N016 Structural Geology for Petroleum Exploration (Nevada, USA)

Course Facts

Course Code:
7 days
Physical Demand:
5.6 Continuing Education Units
56 Professional Development Hours
Certificate Issued Upon Completion


This course examines aspects of structural interpretation in different tectonic regimes, from outcrop to regional scale, using field examples, petroleum industry case studies, seismic exercises and scaled analogue modelling examples. Key aspects of extensional, inversion and thrust tectonic regimes are described, analysed and reviewed in the classroom and at outcrop. 

Duration and Training Method

A seven-day, combined field and classroom course in Southern Nevada. Field to classroom time is approximately 50:50. Lectures, practical exercises both in the field and classroom and discussion. Numerous seismic examples will be shown. Principles developed within the classroom will be illustrated in the field.

Participants will learn to:

  1. Appraise different tectonic regimes, to classify fault systems and to understand and evaluate the 4D geometries and evolution of fault systems in different tectonic regimes.
  2. Recognize and interpret characteristic seismic expressions of different tectonic regimes as well as evaluate the tectono-stratigraphic sequences associated with different tectonic events.
  3. Assess the fundamental geometries of extensional fault systems - planar and listric - in both 2D and in 3D, using analogues and field examples. Characterise fault geometries and fault sequences and their seismic expressions in different extensional environments from rift systems and passive margins to delta systems.
  4. Evaluate and identify the distinguishing characteristics of inverted rift basins and the 4D geometric and kinematic evolution of inverted fault systems. Characterise structural styles of inversion and seismic expressions and assess hydrocarbon trap styles in inverted terranes.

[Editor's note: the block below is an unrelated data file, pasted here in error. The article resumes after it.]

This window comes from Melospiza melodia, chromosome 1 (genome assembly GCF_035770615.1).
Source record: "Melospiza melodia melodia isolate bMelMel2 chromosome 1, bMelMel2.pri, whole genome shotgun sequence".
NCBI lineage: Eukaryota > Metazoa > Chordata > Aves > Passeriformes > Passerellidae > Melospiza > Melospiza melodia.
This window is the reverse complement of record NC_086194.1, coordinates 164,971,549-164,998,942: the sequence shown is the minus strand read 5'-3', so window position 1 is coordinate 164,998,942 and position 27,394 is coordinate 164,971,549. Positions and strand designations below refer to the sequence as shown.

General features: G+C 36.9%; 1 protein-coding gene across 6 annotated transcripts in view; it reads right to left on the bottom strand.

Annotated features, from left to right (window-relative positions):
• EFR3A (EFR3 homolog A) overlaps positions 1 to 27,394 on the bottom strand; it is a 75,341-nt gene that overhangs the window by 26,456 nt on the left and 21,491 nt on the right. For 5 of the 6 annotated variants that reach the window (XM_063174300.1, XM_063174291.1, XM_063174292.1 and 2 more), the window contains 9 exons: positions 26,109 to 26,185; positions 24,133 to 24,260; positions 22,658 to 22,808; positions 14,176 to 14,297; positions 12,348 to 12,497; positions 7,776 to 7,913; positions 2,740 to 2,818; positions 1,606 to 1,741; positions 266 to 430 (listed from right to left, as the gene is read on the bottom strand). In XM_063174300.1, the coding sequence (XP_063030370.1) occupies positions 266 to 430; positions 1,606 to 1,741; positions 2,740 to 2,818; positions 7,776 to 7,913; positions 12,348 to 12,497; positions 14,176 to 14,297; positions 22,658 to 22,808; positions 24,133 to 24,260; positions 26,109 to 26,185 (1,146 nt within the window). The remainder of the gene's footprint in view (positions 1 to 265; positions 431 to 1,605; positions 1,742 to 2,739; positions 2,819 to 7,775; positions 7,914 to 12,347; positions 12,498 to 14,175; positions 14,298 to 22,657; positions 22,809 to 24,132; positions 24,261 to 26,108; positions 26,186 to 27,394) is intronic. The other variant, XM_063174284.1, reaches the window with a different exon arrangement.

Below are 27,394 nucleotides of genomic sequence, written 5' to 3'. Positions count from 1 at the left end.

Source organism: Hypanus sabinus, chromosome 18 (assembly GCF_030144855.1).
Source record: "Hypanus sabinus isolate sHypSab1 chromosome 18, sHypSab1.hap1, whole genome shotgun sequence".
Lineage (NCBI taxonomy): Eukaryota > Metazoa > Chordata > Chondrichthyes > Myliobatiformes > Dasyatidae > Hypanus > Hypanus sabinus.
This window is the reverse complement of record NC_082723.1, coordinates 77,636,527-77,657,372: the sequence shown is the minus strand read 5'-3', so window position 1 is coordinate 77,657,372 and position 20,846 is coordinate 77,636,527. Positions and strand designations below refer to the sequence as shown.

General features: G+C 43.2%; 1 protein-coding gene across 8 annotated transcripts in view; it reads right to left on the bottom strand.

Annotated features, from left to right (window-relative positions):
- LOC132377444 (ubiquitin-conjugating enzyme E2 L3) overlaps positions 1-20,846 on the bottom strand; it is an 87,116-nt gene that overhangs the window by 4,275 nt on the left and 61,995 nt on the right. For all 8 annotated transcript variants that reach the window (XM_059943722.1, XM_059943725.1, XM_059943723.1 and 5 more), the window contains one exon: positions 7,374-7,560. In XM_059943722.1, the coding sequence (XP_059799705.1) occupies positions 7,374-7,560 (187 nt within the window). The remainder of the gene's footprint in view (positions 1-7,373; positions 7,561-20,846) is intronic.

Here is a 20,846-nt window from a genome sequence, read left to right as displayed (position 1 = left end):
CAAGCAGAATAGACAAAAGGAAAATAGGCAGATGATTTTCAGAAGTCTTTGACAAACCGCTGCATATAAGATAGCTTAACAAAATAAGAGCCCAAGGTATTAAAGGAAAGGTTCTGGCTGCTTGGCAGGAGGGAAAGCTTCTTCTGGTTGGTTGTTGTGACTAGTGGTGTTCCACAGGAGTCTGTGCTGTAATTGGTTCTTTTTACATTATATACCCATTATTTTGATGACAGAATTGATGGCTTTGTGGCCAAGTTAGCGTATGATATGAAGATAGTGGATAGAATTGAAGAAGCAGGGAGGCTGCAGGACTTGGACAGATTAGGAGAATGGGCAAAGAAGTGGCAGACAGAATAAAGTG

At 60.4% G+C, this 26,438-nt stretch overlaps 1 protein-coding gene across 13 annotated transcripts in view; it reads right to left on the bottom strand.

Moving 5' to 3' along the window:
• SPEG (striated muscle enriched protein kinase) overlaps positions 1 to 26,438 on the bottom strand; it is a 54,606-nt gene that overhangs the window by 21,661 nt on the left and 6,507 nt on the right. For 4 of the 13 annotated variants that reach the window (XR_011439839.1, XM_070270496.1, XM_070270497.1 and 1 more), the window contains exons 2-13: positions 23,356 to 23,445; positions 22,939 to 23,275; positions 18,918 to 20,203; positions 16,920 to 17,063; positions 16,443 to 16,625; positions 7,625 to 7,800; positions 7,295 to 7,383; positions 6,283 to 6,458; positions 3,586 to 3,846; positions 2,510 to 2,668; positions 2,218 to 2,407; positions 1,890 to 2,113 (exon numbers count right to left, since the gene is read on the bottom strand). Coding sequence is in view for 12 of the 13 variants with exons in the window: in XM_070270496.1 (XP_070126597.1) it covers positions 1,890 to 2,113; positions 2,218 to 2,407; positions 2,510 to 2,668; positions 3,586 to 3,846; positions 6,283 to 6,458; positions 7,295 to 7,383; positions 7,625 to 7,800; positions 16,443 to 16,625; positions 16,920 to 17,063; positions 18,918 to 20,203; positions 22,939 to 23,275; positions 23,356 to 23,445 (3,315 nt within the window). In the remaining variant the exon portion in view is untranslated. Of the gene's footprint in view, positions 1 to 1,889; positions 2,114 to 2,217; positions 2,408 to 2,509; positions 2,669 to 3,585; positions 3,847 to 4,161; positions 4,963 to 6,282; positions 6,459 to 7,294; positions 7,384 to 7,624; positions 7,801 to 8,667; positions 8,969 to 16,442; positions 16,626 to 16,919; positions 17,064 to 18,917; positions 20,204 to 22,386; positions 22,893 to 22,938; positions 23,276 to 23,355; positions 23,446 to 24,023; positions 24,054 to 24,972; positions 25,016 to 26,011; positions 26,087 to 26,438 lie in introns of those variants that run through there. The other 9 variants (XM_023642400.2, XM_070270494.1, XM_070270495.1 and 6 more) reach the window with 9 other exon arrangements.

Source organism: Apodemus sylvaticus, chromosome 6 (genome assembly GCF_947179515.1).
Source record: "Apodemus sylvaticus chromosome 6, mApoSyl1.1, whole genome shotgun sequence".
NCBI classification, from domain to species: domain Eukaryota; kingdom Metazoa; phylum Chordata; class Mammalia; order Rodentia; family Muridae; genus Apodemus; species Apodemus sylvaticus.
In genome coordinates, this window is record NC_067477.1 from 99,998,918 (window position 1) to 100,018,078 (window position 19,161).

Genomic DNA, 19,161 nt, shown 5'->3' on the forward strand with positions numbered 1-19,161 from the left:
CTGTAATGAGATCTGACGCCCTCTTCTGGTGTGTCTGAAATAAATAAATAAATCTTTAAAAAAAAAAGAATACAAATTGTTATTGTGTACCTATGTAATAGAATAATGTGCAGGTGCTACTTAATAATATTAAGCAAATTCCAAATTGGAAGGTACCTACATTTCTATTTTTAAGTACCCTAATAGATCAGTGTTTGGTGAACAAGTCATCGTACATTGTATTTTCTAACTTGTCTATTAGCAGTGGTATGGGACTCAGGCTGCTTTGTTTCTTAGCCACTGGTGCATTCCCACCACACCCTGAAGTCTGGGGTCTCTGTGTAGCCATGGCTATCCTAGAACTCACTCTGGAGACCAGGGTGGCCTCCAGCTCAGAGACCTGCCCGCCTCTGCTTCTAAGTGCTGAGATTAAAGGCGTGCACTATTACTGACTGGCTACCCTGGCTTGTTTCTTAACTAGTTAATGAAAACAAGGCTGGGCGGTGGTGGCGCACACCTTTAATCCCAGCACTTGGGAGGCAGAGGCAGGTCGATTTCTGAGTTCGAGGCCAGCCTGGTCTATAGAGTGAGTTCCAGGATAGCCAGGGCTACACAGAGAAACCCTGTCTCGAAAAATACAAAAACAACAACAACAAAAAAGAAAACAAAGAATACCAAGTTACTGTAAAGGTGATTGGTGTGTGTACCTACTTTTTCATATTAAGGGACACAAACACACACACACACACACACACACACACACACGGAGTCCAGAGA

5. Evaluate the fundamental dynamics and characteristic structural styles of strike-slip terranes and their 4D evolution. Assess models of 4D evolution of strike-slip fault systems and to recognize the seismic expressions of strike-slip fault systems.
  6. Assess the 4D evolution of thrust systems, thrust wedge dynamics and thrust fault-related folds. Characterise structural styles of thrust and fold belts and the characteristic hydrocarbon traps in these terranes. To understand the dynamic evolution of thrust systems using scaled physical models. Interpret seismic sections in thrust and fold belts and to evaluate the 4D evolution of thrust fold systems using the analysis of syn-kinematic growth strata.
  7. Critically assess and interpret field outcrops, seismic sections at the prospect and field scale by applying the concepts of geometries, kinematics and 4D evolution as given in this course. Evaluate seismic interpretations and map interpretations of different tectonic regimes.
  8. Judge the effects of structural development on hydrocarbon reservoirs – reservoir compartmentalization, sub-seismic scale fault systems, fault and fracture networks, fault sealing concepts and the development of fractured reservoirs.